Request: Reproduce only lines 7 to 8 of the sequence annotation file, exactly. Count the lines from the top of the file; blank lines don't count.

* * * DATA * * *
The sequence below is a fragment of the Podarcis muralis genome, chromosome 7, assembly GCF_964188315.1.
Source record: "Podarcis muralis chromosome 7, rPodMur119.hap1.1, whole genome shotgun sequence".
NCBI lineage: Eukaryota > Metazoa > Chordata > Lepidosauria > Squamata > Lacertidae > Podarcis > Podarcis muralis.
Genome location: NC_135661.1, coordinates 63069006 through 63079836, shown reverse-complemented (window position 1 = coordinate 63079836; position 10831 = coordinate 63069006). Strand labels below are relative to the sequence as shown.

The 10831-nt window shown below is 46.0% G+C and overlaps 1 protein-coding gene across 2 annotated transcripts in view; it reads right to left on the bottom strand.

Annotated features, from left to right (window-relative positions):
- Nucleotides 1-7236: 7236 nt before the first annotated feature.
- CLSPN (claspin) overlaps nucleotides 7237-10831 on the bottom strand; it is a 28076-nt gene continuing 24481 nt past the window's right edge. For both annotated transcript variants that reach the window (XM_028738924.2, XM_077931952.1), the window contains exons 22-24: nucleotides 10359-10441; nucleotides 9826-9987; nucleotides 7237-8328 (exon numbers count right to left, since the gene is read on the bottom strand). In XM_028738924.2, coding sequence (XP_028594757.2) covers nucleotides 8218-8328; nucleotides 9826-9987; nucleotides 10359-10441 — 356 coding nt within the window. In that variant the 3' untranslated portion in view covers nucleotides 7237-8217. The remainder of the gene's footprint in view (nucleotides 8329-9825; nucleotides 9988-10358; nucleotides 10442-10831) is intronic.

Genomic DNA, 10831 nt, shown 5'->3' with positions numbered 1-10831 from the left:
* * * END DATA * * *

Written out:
- Nucleotides 1-7236: 7236 nt before the first annotated feature.
- CLSPN (claspin) overlaps nucleotides 7237-10831 on the bottom strand; it is a 28076-nt gene continuing 24481 nt past the window's right edge. For both annotated transcript variants that reach the window (XM_028738924.2, XM_077931952.1), the window contains exons 22-24: nucleotides 10359-10441; nucleotides 9826-9987; nucleotides 7237-8328 (exon numbers count right to left, since the gene is read on the bottom strand). In XM_028738924.2, coding sequence (XP_028594757.2) covers nucleotides 8218-8328; nucleotides 9826-9987; nucleotides 10359-10441 — 356 coding nt within the window. In that variant the 3' untranslated portion in view covers nucleotides 7237-8217. The remainder of the gene's footprint in view (nucleotides 8329-9825; nucleotides 9988-10358; nucleotides 10442-10831) is intronic.